In the following quote, Thomas Chalmers (1780-1847) is urging that the Church of Scotland in his day stick to its parish principles, that is, attaching a church to a district, charging its minister to evangelize it, and giving preference to its residents in seating during the services. A church should be a local, or a ‘territorial’ church. It should not operate on the law of supply and demand, thus drawing any and all irrespective of residence. When it does, as Chalmers here points out, it occasions the worst in those who are already religious, fostering a culture of religious fastidiousness – and church-hopping.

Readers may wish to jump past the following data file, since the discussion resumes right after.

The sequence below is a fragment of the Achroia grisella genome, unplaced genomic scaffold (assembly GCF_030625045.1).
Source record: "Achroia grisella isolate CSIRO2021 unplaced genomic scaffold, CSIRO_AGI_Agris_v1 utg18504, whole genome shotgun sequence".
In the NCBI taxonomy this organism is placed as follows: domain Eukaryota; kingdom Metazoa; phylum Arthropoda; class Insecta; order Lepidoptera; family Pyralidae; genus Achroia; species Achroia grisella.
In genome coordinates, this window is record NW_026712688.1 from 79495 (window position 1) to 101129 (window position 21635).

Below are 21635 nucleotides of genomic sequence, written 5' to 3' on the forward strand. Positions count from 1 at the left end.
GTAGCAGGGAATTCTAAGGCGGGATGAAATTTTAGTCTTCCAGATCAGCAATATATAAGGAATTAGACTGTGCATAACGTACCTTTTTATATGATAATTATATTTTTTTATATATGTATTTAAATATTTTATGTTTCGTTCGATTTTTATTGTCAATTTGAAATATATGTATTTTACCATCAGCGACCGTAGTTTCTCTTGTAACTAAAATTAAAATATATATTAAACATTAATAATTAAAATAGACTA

Without a territorial arrangement, the “population” of the parish “might still abide in a state of unmoved heathenism; and the chapel congregation, instead of being formed or recruited out of their families, will be drawn very much at the expense of previous congregations, from that class of the community whose habits of church-going are not only already established, but may be said to have been refined into fastidiousness; to whom change is luxury, and who, ever agog on the impulse of novelty, are, in fact, the deadliest adversaries of that territorial system, wherein the great strength of our establishment lies” (Collected Works 16:184).
Again, Chalmers exposes the commercialization of religion that has only grown from embryo to full monster.